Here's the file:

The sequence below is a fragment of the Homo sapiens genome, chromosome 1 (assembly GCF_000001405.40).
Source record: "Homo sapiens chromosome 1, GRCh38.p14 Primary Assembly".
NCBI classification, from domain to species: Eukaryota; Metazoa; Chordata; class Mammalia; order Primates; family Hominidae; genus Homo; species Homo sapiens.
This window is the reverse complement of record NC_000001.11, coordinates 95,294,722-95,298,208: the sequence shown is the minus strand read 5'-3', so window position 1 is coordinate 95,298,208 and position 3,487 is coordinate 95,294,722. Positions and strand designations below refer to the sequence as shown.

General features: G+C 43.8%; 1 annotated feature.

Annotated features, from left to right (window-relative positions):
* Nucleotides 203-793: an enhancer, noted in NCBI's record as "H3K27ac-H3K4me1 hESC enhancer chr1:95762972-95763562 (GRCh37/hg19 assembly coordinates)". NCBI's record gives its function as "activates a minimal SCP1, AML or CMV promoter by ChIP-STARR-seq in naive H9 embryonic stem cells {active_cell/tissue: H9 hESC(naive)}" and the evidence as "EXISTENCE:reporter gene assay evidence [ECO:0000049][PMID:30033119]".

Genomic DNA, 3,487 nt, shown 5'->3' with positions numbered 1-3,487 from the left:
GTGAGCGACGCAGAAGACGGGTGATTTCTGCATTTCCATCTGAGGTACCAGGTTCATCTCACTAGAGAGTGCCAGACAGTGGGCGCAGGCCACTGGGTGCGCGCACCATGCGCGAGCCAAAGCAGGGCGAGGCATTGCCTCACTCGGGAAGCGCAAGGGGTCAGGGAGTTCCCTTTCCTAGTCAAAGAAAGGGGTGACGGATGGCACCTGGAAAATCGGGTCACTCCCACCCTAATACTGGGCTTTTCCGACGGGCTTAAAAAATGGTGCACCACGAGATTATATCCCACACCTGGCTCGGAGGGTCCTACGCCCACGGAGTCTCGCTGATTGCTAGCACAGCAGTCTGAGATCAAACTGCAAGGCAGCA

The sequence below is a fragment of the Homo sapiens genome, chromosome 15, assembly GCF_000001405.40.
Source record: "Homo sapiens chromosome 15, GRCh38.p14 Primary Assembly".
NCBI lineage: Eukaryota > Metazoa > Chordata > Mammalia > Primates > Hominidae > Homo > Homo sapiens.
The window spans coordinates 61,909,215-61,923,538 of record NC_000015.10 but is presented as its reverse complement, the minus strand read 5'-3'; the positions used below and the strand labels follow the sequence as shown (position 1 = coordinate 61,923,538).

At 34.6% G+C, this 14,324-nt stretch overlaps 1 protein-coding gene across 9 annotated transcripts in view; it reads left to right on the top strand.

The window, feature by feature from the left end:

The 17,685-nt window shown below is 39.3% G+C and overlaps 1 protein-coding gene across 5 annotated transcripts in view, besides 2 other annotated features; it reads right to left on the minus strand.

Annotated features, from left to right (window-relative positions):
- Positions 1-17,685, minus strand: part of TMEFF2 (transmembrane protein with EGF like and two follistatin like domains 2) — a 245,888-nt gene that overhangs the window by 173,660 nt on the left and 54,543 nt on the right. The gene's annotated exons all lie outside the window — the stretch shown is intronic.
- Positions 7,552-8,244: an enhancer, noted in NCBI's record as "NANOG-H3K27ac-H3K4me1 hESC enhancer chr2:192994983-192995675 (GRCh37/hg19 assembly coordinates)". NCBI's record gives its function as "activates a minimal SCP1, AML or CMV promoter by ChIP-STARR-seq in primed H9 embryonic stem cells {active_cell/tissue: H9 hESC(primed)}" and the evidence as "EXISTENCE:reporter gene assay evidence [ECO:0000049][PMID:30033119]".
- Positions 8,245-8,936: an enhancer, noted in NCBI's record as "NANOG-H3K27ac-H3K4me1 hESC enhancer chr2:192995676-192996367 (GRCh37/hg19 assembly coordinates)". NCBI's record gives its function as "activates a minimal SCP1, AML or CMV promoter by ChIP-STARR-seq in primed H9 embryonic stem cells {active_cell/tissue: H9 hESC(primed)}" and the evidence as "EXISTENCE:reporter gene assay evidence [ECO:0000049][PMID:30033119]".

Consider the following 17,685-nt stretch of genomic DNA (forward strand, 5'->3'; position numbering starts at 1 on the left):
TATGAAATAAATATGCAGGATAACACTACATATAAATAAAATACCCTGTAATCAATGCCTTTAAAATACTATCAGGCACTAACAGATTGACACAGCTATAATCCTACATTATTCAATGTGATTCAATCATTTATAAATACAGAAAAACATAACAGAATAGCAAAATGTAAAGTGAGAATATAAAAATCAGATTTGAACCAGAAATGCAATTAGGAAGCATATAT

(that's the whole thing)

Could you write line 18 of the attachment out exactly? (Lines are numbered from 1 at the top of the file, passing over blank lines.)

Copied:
- Positions 1-17,685, minus strand: part of TMEFF2 (transmembrane protein with EGF like and two follistatin like domains 2) — a 245,888-nt gene that overhangs the window by 173,660 nt on the left and 54,543 nt on the right. The gene's annotated exons all lie outside the window — the stretch shown is intronic.